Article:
How rich is Ken Jeong’s wife, Tran Jeong? Net Worth, Age, Height

April 18, 2024
5 mins read

Tran Jeong is a family physician, but probably best known as the wife of stand-up comedian Ken Jeong, and for her activism, campaigns and charitable work on cancer awareness.

Early life, education and career

Tran Ho was born under the Zodiac sign of Pisces on 24 February 1972, in Los Angeles, California USA, the daughter of Vietnamese parents who immigrated to the US before her birth; no further information in regards to her parents or any siblings is available. Early in her life, Tran wanted to become a doctor, and she achieved this when she graduated from the David Geffen School of Medicine, University of California, Los Angeles, in the late 1990s.

After receiving her General Medicine diploma and certifications, she started working in the year 2000 at the Kaiser Permanente hospital in West California.

As of 2022, she’s been practicing family medicine for 22 years, and Tran currently has two practices and clinics in California: one in Woodland Hills, and the other in Thousand Oaks.

Personal life, marriage, children

Tran Jeong met her future husband, Ken Jeong in 2002, at a cocktail and happy hour party organized by the Kaiser Permanente hospital. Her husband was also working there as an internal medic; the two clicked immediately, and started dating soon after. They recall that they would at times sneak out for coffee breaks and meet one another at the hospital. The couple married two years later in September 2004, in a private ceremony.


The year 2007 was a great one for them: Tran gave birth to their twin daughters Zooey and Alexa, while her husband made his big breakthrough in the movie scene, but hard days were to come.

Battle with cancer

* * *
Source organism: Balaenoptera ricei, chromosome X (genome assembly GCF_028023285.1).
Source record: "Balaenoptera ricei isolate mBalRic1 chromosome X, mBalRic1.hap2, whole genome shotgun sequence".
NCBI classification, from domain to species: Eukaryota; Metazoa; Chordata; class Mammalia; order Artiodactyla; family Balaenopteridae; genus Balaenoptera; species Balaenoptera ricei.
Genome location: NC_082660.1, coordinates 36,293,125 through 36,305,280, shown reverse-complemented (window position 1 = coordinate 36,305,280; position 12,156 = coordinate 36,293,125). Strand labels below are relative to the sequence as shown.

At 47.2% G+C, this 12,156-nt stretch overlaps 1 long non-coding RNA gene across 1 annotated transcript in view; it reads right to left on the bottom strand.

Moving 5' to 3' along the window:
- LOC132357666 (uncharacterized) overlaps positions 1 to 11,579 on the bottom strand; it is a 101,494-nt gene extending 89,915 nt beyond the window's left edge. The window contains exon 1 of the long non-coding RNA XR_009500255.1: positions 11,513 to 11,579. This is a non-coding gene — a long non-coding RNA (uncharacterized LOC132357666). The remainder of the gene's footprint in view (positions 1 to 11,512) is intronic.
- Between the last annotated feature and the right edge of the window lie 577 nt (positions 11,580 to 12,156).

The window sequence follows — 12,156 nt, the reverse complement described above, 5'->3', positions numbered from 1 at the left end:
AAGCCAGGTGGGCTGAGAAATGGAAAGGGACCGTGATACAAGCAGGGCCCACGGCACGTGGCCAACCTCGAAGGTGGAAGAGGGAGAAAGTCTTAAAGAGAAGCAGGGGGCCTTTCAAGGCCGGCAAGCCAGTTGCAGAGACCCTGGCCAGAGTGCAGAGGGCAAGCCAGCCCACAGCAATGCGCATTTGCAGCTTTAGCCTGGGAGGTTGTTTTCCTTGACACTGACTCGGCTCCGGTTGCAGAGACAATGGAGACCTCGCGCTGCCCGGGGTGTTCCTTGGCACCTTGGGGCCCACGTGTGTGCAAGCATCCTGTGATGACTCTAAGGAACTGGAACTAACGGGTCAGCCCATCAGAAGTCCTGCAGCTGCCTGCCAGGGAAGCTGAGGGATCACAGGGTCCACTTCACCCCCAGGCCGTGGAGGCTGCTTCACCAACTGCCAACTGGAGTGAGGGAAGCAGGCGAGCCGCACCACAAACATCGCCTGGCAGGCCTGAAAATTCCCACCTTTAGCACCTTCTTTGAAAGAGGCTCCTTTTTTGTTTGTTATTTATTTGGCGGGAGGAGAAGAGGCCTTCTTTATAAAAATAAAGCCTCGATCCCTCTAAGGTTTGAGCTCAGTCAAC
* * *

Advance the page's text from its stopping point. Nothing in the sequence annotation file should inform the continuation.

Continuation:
In 2008, at the age of 35, Tran Jeong recalls:

“At about five months after the twins were born, I noticed I had developed a lump in my left breast. It was painful, and I thought, oh that happens all the time; it will get better.”

Due to her medical expertise, Tran knew that sometimes it’s normal for young mothers who breastfeed to develop benign lumps. Nevertheless, she checked with her physician about four months after noticing it, as at this point it was becoming symptomatic and painful.

The next day her physician bore very bad news for her: Tran had been diagnosed with triple-negative breast cancer, which as she knew, has a survival rate of about 25%.

She called her husband Ken, who rushed immediately to her. Tran appreciated that he did not cry or show a lot of negative emotion or anxiety, but as he recalls, he cried all the way home:

“I was immediately in tears. I was trying to hide it from Tran. I remember just being in shock. All the emotions that are available, I felt.”

Treatment began soon after, and the first round of chemotherapy lasted for about three months. During the early days of this first round, she had to take a mandatory multiple-choice, an eight-hour medical board exam; these exams are taken by physicians once every 10 years, to renew their license and certifications – she passed it easily.


Her body was responding very well to treatment, and this gave the family some much-needed hope. After chemo came a mastectomy, and then more chemotherapy, and at last radiation. The whole exhausting process took about eight months, with husband Ken taking the role of the doctor in the household, not giving in to drama and loss of control of the situation. As Tran recalls, Ken and her little girls gave her the necessary strength to heal:

“It seems crazy, but I felt thankful that I had such a wonderful life already,” Tran explains. “I was really happy that I had the girls, that I was married, that I had Ken. I felt like I had already lived such a great life and it was a miracle. I did feel like I was going to survive, but I also felt like it was OK.

“The twins kept my eyes on the prize. I thought I’m going to live; I’m going to fight this. I’m going to live for the girls, for Ken.

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And at night, I would lapse and think about statistics on young women and triple-negative breast cancer, and it’s not great. I did have my fears, but by the time morning came, I would rally myself and think I’m going to do this.”